Petrarch, de sua ipsius multorumque ignorantia (III):
So things go: my studies, labors, and late nights have come to this point, that I who as a young man was accustomed to be called learned by some people, shall be found by deeper judgment to be an idiot as an old man. Perhaps I should grieve about it – but I must bear it. Perhaps I shouldn’t grieve about it, but I nevertheless must bear it, as one must bear everything which happens in human life: loss, poverty, labor, sorrow, tedium, death, exile, disgrace. Which, if it be false, is to be condemned: for it will find people to contradict it, and will fail as it goes. If however the disgrace is true, it should not be refused, as are other punishments invented for human faults. Indeed, I for my part will laugh if the true ornament of knowledge is taken away from me with words. But if the glory is false, I will not only bear the loss, but rejoice in it, being freed from my baggage and the laborious preservation of undeserved fame. It is better with the robber, when he puts off his unjust spoils, than when he enjoys his theft unpunished. One who deprives others of unjust possession can be more unjust, even if the repossession itself is just. As I said, for what bears on me, I approve not only the just sentence but also the unjust one, nor do I refuse any judge or thief.
Fame is a laborious and difficult thing, especially in literature. Everyone is vigilant and armed against it. Even those who are unable to hope for it themselves strive to take it away from others who possess it. One must ever have a pen in one’s hands. One must ever stand with an intent mind and erect ears. Whoever liberates me from this cares and this office with any proposition will earn my gratitude as my champion. Gratefully do I set aside the title of man of letters, whether it be true or false (certainly it was laborious and full of anxiety), because I remember the words of Seneca: this praise is garnered from a great expense of time and the horrible vexation of others’ ears: ‘O, man of letters!’ I should instead be content with this slightly more rustic title: ‘O, good man!’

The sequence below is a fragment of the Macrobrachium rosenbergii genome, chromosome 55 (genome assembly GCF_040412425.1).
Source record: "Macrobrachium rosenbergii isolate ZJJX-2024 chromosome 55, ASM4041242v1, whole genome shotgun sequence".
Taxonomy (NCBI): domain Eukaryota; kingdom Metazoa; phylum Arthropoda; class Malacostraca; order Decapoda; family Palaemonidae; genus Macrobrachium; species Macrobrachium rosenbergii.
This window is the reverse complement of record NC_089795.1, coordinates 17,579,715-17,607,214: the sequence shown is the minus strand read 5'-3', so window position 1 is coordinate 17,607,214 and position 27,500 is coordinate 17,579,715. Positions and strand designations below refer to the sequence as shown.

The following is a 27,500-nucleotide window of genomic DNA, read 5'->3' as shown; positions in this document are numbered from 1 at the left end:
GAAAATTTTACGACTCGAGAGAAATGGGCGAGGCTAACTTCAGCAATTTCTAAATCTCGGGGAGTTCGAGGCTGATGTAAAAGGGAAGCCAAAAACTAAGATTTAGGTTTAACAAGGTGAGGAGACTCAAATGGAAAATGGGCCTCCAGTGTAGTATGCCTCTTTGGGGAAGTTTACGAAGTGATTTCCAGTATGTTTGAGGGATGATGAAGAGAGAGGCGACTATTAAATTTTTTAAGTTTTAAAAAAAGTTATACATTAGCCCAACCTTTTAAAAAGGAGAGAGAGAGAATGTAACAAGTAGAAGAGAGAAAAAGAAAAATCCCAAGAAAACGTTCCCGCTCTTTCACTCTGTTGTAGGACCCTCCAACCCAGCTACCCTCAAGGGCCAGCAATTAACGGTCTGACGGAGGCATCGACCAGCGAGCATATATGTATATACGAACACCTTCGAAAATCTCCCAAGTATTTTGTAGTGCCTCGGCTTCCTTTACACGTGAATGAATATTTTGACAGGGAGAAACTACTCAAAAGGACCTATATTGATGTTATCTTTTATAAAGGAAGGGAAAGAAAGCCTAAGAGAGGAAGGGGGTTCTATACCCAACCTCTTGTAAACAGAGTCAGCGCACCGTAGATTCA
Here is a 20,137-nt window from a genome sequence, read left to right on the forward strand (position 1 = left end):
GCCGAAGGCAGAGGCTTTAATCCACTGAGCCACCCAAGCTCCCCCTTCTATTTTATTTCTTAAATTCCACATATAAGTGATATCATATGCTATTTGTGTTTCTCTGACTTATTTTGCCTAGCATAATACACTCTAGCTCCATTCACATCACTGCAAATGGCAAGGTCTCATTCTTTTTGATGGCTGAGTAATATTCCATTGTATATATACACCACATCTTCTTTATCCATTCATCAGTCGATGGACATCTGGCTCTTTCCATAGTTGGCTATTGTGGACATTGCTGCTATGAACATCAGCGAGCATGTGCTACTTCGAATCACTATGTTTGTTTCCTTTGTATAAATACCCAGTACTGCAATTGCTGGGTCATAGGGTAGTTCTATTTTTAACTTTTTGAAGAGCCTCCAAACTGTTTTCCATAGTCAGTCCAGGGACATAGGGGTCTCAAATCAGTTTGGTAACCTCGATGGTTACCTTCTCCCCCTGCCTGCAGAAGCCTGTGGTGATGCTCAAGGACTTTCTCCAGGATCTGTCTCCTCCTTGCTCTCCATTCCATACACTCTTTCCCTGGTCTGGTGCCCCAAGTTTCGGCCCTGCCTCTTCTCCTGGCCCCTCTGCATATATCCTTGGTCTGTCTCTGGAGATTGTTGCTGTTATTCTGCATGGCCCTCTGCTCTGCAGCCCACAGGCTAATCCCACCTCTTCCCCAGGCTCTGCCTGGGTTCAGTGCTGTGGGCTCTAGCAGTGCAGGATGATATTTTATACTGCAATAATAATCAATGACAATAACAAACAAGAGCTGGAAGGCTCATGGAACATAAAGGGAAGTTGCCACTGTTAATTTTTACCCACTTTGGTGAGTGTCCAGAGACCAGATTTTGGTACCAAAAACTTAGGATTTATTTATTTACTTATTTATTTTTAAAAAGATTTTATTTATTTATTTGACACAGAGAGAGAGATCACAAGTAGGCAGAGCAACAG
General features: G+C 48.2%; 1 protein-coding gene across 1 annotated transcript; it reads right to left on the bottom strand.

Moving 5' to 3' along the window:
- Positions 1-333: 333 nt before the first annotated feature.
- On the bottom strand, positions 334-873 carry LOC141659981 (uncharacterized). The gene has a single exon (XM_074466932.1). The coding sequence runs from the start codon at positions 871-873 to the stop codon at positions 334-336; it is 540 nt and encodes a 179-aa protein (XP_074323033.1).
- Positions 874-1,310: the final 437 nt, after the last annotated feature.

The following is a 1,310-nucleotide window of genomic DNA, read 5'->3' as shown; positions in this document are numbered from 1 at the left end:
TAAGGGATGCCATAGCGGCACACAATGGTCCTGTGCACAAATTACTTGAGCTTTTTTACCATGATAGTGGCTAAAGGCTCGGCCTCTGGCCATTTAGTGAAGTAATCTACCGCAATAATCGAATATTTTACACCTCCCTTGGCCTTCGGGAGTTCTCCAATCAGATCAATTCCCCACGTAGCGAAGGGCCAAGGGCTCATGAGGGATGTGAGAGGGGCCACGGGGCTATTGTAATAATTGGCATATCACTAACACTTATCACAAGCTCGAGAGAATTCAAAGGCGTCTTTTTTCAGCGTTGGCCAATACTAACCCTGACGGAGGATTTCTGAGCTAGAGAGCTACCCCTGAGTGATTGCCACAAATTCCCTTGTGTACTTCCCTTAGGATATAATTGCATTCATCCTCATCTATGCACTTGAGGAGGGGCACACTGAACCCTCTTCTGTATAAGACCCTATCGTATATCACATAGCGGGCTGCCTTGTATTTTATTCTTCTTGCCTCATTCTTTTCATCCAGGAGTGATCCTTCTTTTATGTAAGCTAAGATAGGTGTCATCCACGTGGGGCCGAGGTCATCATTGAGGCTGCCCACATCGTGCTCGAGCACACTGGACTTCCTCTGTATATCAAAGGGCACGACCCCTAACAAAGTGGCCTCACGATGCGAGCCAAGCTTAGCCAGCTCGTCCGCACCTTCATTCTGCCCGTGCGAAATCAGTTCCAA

Sic res eunt: huc et studia, et labores nostri, nostreque vigilie pervenere, ut qui iuvenis doctus a quibusdam dici soleo, profundiore iudicio senex ydiota reperiar. Dolendum forsitan, sed ferendum; forsitan nec dolendum, ferendum sane, ut reliqua omnia que hominibus accidunt: damnum, pauperies, labor, dolor, tedium, mors, exilium, infamia. Que si falsa est, spernenda est; nam et contradictores inveniet, et eundo deficiet; si vera autem, recusanda non est, ut nec alia culpis hominum inventa supplitia. Equidem, si scientie verum decus michi verbis eripitur, ridebo. At si falsum, non feram modo, sed gaudebo, non meis sarcinis excussus et indebite fame laboriosa custodia liberatus. Melius cum predone agitur, dum iniustis spoliis exuitur, quam dum impune furto utitur. Iniusti possessoris exclusor iniustius esse potest, at exclusio utique iusta est. Quod ad me attinet, ut dixi, non iustam modo sententiam, sed iniustam probo, nec iudicem quemlibet nec raptorem renuo. Operosa ac difficilis res est fama, et precipue literarum. Omnes in eam vigiles atque armati sunt; etiam qui sperare illam nequeunt habentibus nituntur eripere; habendus calamus semper in manibus; intento animo erectisque auribus semper in acie standum est. Quisquis quocunque proposito me his curis atque hoc fasce liberaverit, assertori meo gratiam habeo, et seu falsum seu verum, certe laboriosum ac solicitum literati nomen, quietis atque otii avidus, libens pono, memorans illud Annei: magno impendio temporum, magna alienarum aurium molestia laudatio hec constat. O hominem literatum! simus hoc titulo rusticiore contenti: o virum bonum!